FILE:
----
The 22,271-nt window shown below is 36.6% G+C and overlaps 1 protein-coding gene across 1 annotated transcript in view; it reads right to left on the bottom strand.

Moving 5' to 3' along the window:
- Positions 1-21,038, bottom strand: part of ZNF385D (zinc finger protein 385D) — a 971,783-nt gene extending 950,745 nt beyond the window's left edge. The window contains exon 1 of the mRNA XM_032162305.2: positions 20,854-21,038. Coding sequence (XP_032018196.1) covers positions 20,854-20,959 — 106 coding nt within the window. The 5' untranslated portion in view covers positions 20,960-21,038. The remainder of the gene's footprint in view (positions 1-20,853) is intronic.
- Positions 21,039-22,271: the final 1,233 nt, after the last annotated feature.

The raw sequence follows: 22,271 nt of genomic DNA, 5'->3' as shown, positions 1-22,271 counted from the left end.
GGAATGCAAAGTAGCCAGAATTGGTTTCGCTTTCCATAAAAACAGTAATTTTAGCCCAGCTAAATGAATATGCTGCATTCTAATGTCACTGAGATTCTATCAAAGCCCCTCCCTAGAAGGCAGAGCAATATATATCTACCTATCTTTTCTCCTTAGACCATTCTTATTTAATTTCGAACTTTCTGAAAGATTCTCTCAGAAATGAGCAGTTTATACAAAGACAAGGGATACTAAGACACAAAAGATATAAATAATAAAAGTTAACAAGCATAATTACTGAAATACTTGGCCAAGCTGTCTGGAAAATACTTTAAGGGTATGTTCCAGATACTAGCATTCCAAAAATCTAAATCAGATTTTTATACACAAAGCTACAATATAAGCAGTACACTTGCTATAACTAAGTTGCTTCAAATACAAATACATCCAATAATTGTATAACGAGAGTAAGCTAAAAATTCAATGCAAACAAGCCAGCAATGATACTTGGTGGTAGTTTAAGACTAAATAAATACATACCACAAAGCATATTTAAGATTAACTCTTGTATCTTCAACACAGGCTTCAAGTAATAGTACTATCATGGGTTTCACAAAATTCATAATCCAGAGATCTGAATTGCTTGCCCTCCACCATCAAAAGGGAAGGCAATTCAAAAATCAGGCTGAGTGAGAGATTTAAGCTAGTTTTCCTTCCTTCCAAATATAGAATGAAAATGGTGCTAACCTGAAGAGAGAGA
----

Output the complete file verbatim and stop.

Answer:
The 22,271-nt window shown below is 36.6% G+C and overlaps 1 protein-coding gene across 1 annotated transcript in view; it reads right to left on the bottom strand.

Moving 5' to 3' along the window:
- Positions 1-21,038, bottom strand: part of ZNF385D (zinc finger protein 385D) — a 971,783-nt gene extending 950,745 nt beyond the window's left edge. The window contains exon 1 of the mRNA XM_032162305.2: positions 20,854-21,038. Coding sequence (XP_032018196.1) covers positions 20,854-20,959 — 106 coding nt within the window. The 5' untranslated portion in view covers positions 20,960-21,038. The remainder of the gene's footprint in view (positions 1-20,853) is intronic.
- Positions 21,039-22,271: the final 1,233 nt, after the last annotated feature.

The raw sequence follows: 22,271 nt of genomic DNA, 5'->3' as shown, positions 1-22,271 counted from the left end.
GGAATGCAAAGTAGCCAGAATTGGTTTCGCTTTCCATAAAAACAGTAATTTTAGCCCAGCTAAATGAATATGCTGCATTCTAATGTCACTGAGATTCTATCAAAGCCCCTCCCTAGAAGGCAGAGCAATATATATCTACCTATCTTTTCTCCTTAGACCATTCTTATTTAATTTCGAACTTTCTGAAAGATTCTCTCAGAAATGAGCAGTTTATACAAAGACAAGGGATACTAAGACACAAAAGATATAAATAATAAAAGTTAACAAGCATAATTACTGAAATACTTGGCCAAGCTGTCTGGAAAATACTTTAAGGGTATGTTCCAGATACTAGCATTCCAAAAATCTAAATCAGATTTTTATACACAAAGCTACAATATAAGCAGTACACTTGCTATAACTAAGTTGCTTCAAATACAAATACATCCAATAATTGTATAACGAGAGTAAGCTAAAAATTCAATGCAAACAAGCCAGCAATGATACTTGGTGGTAGTTTAAGACTAAATAAATACATACCACAAAGCATATTTAAGATTAACTCTTGTATCTTCAACACAGGCTTCAAGTAATAGTACTATCATGGGTTTCACAAAATTCATAATCCAGAGATCTGAATTGCTTGCCCTCCACCATCAAAAGGGAAGGCAATTCAAAAATCAGGCTGAGTGAGAGATTTAAGCTAGTTTTCCTTCCTTCCAAATATAGAATGAAAATGGTGCTAACCTGAAGAGAGAGA